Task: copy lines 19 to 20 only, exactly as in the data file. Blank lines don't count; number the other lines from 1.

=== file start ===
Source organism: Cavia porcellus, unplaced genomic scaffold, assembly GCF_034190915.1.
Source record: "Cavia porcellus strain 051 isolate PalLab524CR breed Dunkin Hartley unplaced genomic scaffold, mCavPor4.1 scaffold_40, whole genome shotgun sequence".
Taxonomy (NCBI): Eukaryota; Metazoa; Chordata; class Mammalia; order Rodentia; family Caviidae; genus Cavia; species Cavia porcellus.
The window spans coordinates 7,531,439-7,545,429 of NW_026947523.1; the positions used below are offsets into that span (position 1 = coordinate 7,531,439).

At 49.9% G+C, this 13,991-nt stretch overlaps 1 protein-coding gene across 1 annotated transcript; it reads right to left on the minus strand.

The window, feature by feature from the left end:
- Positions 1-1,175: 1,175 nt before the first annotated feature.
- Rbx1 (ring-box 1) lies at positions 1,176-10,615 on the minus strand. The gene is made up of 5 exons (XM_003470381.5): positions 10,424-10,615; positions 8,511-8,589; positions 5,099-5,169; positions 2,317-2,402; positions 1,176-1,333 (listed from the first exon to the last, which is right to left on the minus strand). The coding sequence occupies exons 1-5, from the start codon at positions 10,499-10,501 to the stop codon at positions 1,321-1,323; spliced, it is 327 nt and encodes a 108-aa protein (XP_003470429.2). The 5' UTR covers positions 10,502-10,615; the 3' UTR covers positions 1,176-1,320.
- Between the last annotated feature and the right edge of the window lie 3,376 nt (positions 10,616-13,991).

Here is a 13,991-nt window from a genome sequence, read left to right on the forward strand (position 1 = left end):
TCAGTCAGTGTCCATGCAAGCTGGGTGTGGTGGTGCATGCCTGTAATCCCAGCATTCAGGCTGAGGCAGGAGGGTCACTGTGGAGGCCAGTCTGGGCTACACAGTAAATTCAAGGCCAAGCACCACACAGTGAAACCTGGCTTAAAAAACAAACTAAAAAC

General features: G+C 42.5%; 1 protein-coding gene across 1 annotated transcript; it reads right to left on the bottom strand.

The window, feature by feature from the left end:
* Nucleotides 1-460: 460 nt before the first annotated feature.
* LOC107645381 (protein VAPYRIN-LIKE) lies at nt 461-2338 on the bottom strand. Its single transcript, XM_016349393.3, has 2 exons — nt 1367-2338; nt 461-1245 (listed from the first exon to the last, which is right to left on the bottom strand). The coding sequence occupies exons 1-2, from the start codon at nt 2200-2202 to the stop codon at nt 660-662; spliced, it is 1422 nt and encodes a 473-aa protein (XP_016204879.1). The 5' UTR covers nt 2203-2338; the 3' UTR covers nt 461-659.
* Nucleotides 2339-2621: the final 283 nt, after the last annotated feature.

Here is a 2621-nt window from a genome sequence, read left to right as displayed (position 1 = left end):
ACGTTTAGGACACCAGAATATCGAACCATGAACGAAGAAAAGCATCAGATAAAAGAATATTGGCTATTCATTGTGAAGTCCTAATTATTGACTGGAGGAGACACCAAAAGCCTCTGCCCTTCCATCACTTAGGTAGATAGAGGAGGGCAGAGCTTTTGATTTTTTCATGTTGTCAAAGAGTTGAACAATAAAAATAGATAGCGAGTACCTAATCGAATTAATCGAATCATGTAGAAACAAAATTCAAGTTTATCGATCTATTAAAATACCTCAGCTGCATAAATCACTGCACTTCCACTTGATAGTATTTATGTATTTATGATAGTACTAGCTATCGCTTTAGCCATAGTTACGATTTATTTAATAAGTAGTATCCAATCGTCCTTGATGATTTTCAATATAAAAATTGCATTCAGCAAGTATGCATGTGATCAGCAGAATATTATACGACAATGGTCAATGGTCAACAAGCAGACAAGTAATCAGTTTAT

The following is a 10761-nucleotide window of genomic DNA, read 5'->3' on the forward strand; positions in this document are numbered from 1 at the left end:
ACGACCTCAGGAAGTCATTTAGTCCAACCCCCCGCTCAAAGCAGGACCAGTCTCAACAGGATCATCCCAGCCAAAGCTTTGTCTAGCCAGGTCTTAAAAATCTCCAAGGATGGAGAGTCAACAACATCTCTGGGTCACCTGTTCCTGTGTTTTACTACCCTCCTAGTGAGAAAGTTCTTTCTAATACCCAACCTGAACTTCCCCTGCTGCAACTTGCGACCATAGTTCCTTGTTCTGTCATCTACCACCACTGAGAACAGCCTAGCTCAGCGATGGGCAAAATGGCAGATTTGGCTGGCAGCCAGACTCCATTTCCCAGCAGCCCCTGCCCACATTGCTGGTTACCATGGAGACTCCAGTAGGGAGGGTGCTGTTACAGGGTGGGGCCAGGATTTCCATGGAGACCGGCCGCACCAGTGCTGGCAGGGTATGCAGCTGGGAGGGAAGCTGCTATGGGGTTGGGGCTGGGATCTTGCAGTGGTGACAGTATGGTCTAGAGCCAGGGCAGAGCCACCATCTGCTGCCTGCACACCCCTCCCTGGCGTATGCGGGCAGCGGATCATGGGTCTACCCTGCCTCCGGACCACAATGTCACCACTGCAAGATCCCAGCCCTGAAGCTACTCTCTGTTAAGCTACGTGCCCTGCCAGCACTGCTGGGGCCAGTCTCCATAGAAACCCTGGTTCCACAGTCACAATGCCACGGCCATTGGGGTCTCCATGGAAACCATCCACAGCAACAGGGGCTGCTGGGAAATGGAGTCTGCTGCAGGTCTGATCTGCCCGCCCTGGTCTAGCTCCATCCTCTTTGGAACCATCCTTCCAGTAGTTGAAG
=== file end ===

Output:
The following is a 10761-nucleotide window of genomic DNA, read 5'->3' on the forward strand; positions in this document are numbered from 1 at the left end:
ACGACCTCAGGAAGTCATTTAGTCCAACCCCCCGCTCAAAGCAGGACCAGTCTCAACAGGATCATCCCAGCCAAAGCTTTGTCTAGCCAGGTCTTAAAAATCTCCAAGGATGGAGAGTCAACAACATCTCTGGGTCACCTGTTCCTGTGTTTTACTACCCTCCTAGTGAGAAAGTTCTTTCTAATACCCAACCTGAACTTCCCCTGCTGCAACTTGCGACCATAGTTCCTTGTTCTGTCATCTACCACCACTGAGAACAGCCTAGCTCAGCGATGGGCAAAATGGCAGATTTGGCTGGCAGCCAGACTCCATTTCCCAGCAGCCCCTGCCCACATTGCTGGTTACCATGGAGACTCCAGTAGGGAGGGTGCTGTTACAGGGTGGGGCCAGGATTTCCATGGAGACCGGCCGCACCAGTGCTGGCAGGGTATGCAGCTGGGAGGGAAGCTGCTATGGGGTTGGGGCTGGGATCTTGCAGTGGTGACAGTATGGTCTAGAGCCAGGGCAGAGCCACCATCTGCTGCCTGCACACCCCTCCCTGGCGTATGCGGGCAGCGGATCATGGGTCTACCCTGCCTCCGGACCACAATGTCACCACTGCAAGATCCCAGCCCTGAAGCTACTCTCTGTTAAGCTACGTGCCCTGCCAGCACTGCTGGGGCCAGTCTCCATAGAAACCCTGGTTCCACAGTCACAATGCCACGGCCATTGGGGTCTCCATGGAAACCATCCACAGCAACAGGGGCTGCTGGGAAATGGAGTCTGCTGCAGGTCTGATCTGCCCGCCCTGGTCTAGCTCCATCCTCTTTGGAACCATCCTTCCAGTAGTTGAAG